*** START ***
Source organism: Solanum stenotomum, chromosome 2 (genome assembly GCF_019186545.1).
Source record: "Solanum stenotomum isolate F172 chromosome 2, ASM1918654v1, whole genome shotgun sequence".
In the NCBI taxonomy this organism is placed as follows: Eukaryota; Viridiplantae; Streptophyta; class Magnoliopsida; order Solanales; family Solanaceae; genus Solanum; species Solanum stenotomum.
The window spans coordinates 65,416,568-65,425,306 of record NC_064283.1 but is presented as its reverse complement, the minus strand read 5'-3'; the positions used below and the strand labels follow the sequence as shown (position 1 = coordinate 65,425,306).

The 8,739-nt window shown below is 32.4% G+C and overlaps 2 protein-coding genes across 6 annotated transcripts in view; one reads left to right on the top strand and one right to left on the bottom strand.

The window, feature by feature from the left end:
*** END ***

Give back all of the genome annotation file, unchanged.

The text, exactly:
Source organism: Solanum stenotomum, chromosome 2 (genome assembly GCF_019186545.1).
Source record: "Solanum stenotomum isolate F172 chromosome 2, ASM1918654v1, whole genome shotgun sequence".
In the NCBI taxonomy this organism is placed as follows: Eukaryota; Viridiplantae; Streptophyta; class Magnoliopsida; order Solanales; family Solanaceae; genus Solanum; species Solanum stenotomum.
The window spans coordinates 65,416,568-65,425,306 of record NC_064283.1 but is presented as its reverse complement, the minus strand read 5'-3'; the positions used below and the strand labels follow the sequence as shown (position 1 = coordinate 65,425,306).

The 8,739-nt window shown below is 32.4% G+C and overlaps 2 protein-coding genes across 6 annotated transcripts in view; one reads left to right on the top strand and one right to left on the bottom strand.

The window, feature by feature from the left end: